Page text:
I’ve built my writing career on the ability to break complex topics down into language that makes them easier to learn and understand. As you might imagine, that means I have a deep appreciation for others who do this well, particularly among topics that I find complex and hard to follow. When I stumbled across Frequently Asked Questions About the Universe in a Greenville, SC bookstore, I immediately knew I had found a couple of authors who did that well. Cham and Whiteson approach one of the complex topics to be found — the universe — and answer some of the most common questions people have posed.
There’s artfulness in multiple ways here. That starts by identifying the right questions and stating them in the simplest way. The universe is big (as if you needed me to tell you that), so if the questions cover too broad an area, they become unwieldy and impossible to answer cleanly. If the questions are too narrow, then they may get too technical or cease to provoke curiosity. Cham and Whiteson took care to stick with questions that were wide in scope but narrow enough that it allowed them to write focused answers that don’t include so many working parts that they are incomprehensible. These are questions like “Why can’t I travel back in time?”, “What happens if I get sucked into a black hole?”, “Will time ever stop?”, and my personal favorite, “Why do we ask questions?”. Each chapter of the book is dedicated to questions like these and others.
Answering these questions traverses many realms… biology, physics, genetics, astronomy, and even religion in a scientific sense. Yet, the authors manage to interweave them to describe what we know and don’t know about the universe and ourselves. As you might expect, almost none of these questions have simple yes or no answers. Instead, it’s more like “Based on what we know now…” or “If we assume this, then…”. These statements are the language of science and nuance, and the book does a tremendous job using that language in a way that will help others speak it too. If you read this book, you’ll almost certainly learn more about our existence, but more importantly, you’ll be left curious and inspired to explore.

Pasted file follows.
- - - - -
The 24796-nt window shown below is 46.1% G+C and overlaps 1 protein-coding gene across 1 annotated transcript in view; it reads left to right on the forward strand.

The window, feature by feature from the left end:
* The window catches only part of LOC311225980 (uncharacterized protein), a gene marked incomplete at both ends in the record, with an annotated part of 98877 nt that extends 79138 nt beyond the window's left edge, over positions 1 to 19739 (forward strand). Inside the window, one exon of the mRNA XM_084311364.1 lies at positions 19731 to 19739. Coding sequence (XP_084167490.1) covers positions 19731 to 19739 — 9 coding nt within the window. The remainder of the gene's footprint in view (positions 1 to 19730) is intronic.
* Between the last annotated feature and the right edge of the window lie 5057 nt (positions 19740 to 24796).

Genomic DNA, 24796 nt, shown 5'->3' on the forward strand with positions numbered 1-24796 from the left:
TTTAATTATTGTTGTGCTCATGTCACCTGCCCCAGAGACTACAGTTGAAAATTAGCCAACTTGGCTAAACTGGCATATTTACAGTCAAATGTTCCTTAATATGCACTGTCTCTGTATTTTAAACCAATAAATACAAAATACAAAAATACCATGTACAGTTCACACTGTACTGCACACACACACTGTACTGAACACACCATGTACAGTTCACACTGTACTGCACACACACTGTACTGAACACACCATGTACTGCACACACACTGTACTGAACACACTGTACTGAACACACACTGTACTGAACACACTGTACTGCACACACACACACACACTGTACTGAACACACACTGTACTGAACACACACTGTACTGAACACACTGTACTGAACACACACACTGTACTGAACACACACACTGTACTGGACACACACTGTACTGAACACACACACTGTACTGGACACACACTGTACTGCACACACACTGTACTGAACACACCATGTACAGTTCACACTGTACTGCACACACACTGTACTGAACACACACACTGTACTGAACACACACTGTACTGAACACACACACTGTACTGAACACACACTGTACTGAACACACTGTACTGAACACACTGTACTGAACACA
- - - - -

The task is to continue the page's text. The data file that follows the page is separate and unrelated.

The Ministry for the Future
by Kim Stanley Robinson
The Ministry for the Future is a fictional work set in the near future that centers on the catastrophic global effects of climate change and how a series of individuals and organizations worked together to reverse the effects of human-caused global warming. The story is told through the eyes of a series of key individuals around the world who are either impacted by the devastating effects of climate change or are actively trying to combat it through government and private means. The centerpiece of the work is the Zurich-based organization for which it’s titled, led by Mary Murphy, a composite character based on several real diplomats.
I’ve read plenty of nonfiction about climate change that describes the grim future we might all experience if no actions are taken. This book helped humanize and drive home the complexity of implementing some of the large-scale solutions required. Robinson did his research, bringing aspects of climate science, glaciology, and geo-engineering that seemed to jive with much of the science I’ve read. Of course, it’s still fiction, so some of the solutions that are described aren’t entirely feasible or realistic. Nevertheless, it’ll provoke your curiosity and send you off to Google to learn about the temperatures of sub-glacial sea floors, the dispersion of sun-blocking agents into the atmosphere, the feasibility of country-sized solar panel arrays, and more. Ultimately, I found the book to be a hopeful account of how a small collection of motivated people can rise to meet an occasion and dramatically change the world, as it happens so many times in history. With so much doom and gloom to be found in discussions of climate change, I appreciated the outlook here.
The Gospel Singer
by Harry Crews
Earlier in the year, a friend recommended I check out Harry Crews Biography of a Place, an account of his rural life growing up in south Georgia. Within just a few pages I was mesmerized by his writing style and ability to relay the southern tongue. After finishing that book, I immediately purchased The Gospel Singer, his most popular work of fiction. While I don’t know that his work will appeal to just anyone, he’s quickly become one of my favorite authors, and I’ve got a few other titles in my queue to read.